Stronger Hammies, Better Runner

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New research indicates that the strength of your quads and hamstrings should be equal in order for you to increase your running economy, allowing

you to go further and faster. 

– BY SEAN FALCONER

Most training programmes recommend some gym work or cross-training for distance runners, to build power, improve balance between muscle groups, and perhaps reduce the chance of injury. Therefore, runners often do a lot of work on their legs in the gym, especially on their quadriceps, hoping that stronger muscles in their thighs will reduce the chances of knee injuries. However, most focus on the quads and neglect their hamstrings, and as a result, many runners have quads that are up to 40% stronger than their hamstrings. And this could be detrimental to their running, according to a study recently published in the Journal of Strength and Conditioning Research.

THE RIGHT RATIO

The study, titled Relationship Between Functional Hamstring-Quadriceps Ratios and Running Economy in Highly Trained and Recreational Female Runners, found that the highly trained runners, who were averaging about 100km a week in training, had a hamstring-to-quadriceps strength ratio of about 1:1, and significantly higher running economy than the recreational runners, who were doing around 30km a week. Interestingly, the less trained group were actually found to have stronger muscles, but lower running economy, whereas the highly trained runners had weaker muscles but a more balanced ratio of hammie to quad strength, and thus significantly better running economy.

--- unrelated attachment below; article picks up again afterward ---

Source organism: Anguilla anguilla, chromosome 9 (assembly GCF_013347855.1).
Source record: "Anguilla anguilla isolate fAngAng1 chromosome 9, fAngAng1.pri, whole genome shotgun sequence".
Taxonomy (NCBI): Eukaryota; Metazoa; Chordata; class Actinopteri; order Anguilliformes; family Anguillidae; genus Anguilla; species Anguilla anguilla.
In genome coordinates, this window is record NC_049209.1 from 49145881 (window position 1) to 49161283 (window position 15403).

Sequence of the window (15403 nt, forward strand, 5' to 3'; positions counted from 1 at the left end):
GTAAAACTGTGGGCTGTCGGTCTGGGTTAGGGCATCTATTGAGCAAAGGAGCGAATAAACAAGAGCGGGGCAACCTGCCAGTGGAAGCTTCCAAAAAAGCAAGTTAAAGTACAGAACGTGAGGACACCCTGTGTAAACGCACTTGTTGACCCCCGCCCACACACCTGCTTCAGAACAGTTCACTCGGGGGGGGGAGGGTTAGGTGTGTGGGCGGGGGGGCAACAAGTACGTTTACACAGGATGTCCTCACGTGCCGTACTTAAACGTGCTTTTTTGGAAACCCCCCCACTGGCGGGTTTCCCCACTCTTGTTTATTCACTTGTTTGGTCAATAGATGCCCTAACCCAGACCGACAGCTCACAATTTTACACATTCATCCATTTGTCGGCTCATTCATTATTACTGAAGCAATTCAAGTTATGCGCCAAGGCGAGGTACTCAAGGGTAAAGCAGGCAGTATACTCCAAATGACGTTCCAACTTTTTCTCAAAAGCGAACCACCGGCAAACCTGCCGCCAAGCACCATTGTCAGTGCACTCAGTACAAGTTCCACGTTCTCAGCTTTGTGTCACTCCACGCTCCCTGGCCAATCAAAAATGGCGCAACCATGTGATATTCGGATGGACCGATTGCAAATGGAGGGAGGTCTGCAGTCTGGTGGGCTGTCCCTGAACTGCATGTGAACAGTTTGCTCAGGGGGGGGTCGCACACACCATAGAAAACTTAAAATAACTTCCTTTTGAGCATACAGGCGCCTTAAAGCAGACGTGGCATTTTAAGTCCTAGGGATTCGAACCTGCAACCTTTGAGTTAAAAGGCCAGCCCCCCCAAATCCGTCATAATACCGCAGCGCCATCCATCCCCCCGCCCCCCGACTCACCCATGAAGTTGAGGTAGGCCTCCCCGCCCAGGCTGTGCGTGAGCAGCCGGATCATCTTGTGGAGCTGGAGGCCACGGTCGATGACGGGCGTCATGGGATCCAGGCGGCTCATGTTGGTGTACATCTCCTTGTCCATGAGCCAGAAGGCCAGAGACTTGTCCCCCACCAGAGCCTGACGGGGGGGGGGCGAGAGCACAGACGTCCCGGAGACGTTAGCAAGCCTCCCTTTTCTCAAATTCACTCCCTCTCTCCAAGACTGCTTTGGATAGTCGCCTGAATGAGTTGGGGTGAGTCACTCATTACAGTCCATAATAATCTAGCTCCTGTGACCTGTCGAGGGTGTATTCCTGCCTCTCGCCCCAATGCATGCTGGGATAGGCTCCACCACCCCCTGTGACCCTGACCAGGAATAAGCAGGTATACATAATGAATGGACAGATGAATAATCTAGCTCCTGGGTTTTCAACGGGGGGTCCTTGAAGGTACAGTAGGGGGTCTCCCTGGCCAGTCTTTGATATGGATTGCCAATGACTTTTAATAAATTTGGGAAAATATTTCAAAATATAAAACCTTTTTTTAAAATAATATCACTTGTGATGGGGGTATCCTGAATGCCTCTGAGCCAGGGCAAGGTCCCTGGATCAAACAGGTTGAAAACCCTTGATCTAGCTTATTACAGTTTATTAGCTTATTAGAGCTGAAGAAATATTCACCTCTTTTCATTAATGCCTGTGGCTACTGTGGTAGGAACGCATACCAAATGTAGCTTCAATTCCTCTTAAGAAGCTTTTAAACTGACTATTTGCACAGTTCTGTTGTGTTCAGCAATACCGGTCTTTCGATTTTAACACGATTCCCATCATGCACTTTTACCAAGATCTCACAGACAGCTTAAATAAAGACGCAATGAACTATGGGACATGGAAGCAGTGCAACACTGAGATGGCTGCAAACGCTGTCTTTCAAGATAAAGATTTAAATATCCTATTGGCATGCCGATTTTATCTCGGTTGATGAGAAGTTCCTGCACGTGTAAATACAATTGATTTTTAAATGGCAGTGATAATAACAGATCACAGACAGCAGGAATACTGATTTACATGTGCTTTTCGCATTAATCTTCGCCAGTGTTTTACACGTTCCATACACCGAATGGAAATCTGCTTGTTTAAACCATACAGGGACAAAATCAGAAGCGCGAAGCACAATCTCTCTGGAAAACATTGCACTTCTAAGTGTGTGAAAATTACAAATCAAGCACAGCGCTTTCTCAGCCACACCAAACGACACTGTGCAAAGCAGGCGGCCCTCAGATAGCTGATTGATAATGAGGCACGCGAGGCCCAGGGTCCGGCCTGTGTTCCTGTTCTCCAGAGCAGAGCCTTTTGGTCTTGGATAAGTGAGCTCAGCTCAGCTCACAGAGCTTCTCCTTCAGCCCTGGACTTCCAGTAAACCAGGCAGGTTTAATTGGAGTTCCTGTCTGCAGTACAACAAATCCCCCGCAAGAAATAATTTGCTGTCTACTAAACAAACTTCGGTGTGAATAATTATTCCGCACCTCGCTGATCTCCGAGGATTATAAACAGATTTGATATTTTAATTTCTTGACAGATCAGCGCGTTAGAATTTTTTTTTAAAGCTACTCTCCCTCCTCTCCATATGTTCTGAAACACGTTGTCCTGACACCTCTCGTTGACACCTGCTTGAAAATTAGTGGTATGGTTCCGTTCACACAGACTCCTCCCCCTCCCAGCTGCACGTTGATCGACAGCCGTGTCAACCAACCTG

The authors of the study point out that the two muscle groups should ideally work in conjunction with each other during running, so the quads lengthen when the hammies shorten, and vice-versa – and the two muscle groups work most efficiently together when their strength is about the same. As they wrote, “Running performance in long distance events may be related to greater hamstring muscle strength relative to quadriceps strength, and not to absolute muscle strength.”

WORK YOUR HAMMIES

Under Practical Applications, the authors give runners the following advice: “As running is basically a series of horizontal jumps requiring a strong and highly efficient extensor apparatus, we suggest that runners should aim to include hamstring muscle-strengthening exercises that imply horizontal motions. Runners should do exercises that imitate running while they add some resistance or overspeed element. For example, steep hill bouncing or running, fast downhill running, or horizontal bouncing manoeuvres such as repeated single-leg long jumps. These exercises should be combined with more specific strength training that targets the hamstrings.”

A terrific running-specific hamstring strengthening exercise is the hamstring hip lift: Lie on your back with your feet hip width apart and the soles of your feet on a small bench or step. Now push down into the bench with your feet, lifting your hips up high. You will feel your hamstrings working. Do not lift your shoulders or neck off the floor and keep your upper back flat down. Lower the hips back down until your bottom is just off the floor, then push down into the bench again to raise your hips. Do three sets of 15 repetitions, with 45 seconds of rest between sets. 

Once you can do 3 x 20 raises, progress to one-legged hamstring hip lifts on the bench. Start with 3 x 10 and build up to 3 x 20. After that, once you can do the one-leg lifts on the bench, progress to using the Swiss ball instead of the bench or step. Place two feet on the Swiss ball, as you did on the bench, and complete the exercise using the same technique. The instability of the ball automatically makes it harder. Build up to completing 3 x 20 reps of one-leg hamstring hip lifts on the Swiss ball.

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